Quick Guide to Training Your Staff to Spot IT Security Breaches

Every business should have a clear training policy in place to ensure that staff not only notices IT security breaches, but also reports them. Due to the spread of global security threats, you are likely to experience some form of security breach during the life of your business, regardless of whether you’re a small or large business.

Here is more information to help you ensure your company is prepared for any IT security breach.

Understanding the Threat of IT Security Breaches:

It’s clear that the best-case scenario is to stop a IT security breach before it occurs. However, this isn’t always possible. Hackers are constantly probing networks for weakness, employees often download malware from fraudulent emails and there are always new vulnerabilities.

At the same time, the threat landscape has rapidly evolved in recent years. New technologies like cloud networks, BYOD and mobility, as well as other fundamental shifts in computing, have not only introduced new threats, but have also made it more difficult to establish a clear perimeter for you to defend against new attacks.

That’s why you should approach network security with the assumption that you’ve already suffered a security breach. With network security, preparing for the worst is key to getting the best results.

Companies Don’t Have the Right Detection & Notification Strategies:

Unfortunately, many companies fail to detect IT security breaches or only when it’s too late. A study by Verizon Enterprise Solution reported that companies discover a security breach due to their own internal monitoring for only 12 percent of incidents. For attacks that target point-of-sale (POS) systems, a whopping 99 percent of attacks are discovered when they are reported from external sources, such as when law enforcement informs a company that their customers’ credit card data has been stolen.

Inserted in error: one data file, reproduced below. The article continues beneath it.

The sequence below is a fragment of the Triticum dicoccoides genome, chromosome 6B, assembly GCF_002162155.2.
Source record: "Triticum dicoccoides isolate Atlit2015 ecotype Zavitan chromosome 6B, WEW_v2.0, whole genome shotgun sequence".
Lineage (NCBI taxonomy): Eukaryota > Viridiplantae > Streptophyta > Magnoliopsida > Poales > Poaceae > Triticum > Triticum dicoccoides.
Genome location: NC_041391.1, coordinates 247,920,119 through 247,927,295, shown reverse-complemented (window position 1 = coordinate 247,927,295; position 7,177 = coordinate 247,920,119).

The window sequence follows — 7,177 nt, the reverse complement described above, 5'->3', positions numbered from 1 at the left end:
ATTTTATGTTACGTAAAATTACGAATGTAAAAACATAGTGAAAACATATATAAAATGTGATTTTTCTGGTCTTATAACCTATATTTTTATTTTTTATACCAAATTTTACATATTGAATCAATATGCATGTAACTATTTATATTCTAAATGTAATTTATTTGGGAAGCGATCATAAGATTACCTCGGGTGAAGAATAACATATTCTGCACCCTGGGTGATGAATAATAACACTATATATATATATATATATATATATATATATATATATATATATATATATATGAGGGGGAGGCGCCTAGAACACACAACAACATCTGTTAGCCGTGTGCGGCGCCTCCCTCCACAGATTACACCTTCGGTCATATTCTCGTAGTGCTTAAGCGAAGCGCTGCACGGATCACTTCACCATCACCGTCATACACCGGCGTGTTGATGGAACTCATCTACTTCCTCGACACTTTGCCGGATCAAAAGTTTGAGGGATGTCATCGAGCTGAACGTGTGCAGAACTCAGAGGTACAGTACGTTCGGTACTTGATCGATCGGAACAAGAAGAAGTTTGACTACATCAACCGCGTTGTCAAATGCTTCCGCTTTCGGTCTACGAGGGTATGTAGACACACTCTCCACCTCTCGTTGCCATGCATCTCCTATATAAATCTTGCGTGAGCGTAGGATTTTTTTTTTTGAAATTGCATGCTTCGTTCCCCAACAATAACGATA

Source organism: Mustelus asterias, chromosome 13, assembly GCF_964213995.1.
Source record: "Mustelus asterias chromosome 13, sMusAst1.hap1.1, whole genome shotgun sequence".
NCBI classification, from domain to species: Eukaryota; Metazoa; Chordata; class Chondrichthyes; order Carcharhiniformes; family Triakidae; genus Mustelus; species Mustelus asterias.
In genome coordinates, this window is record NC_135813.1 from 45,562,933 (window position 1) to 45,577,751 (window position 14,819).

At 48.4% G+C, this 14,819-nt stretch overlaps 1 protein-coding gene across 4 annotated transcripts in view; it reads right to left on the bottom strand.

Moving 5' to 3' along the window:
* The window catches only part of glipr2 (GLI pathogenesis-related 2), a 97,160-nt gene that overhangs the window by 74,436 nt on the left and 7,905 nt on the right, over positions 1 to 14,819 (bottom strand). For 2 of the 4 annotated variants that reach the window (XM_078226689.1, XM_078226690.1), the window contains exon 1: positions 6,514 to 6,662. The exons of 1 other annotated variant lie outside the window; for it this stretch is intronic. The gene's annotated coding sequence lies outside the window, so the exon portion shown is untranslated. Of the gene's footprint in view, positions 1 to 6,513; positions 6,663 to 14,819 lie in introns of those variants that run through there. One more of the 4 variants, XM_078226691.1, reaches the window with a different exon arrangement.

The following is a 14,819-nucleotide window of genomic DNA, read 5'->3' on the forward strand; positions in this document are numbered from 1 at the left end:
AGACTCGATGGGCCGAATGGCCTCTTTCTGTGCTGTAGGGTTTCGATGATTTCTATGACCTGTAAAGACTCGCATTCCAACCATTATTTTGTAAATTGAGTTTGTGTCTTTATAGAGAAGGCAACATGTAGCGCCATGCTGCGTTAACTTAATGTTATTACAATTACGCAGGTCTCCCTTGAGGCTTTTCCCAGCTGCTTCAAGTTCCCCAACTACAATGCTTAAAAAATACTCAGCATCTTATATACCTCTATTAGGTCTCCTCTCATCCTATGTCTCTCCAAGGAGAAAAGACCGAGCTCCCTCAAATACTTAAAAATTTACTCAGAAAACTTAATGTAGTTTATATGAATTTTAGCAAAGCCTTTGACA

Hackers often deploy techniques known as “low and slow,” which are designed to slowly do damage to your network or company over a period of time to avoid detection.

Lessons can also be learned from some of the biggest hacks in history. For example, the massive Target hack that led to the loss of 40 million credit cards didn’t occur because the hack wasn’t detected, but because Target’s security response team in Minneapolis didn’t respond to warnings issued by Target’s security partners.

Even after the hack was detected, Target used poor practices to inform customers of the breach. The inevitable lawsuits are still ongoing and illustrate the need for effective breach detection and notification practices for every company.

Proper Training Is Key:

If you want to ensure your team is properly trained to detect IT security breaches, considering implementing the following policies and procedures:

  • Assume the Worst: Teach IT staff to assume they’ve already been breached. This will help them move past focusing solely on protecting your networks’ perimeter and move toward reviewing internals, including system logs that can provide forensic evidence of a breach. You should also impalement log monitoring, which will alert you to breaches with email alerts.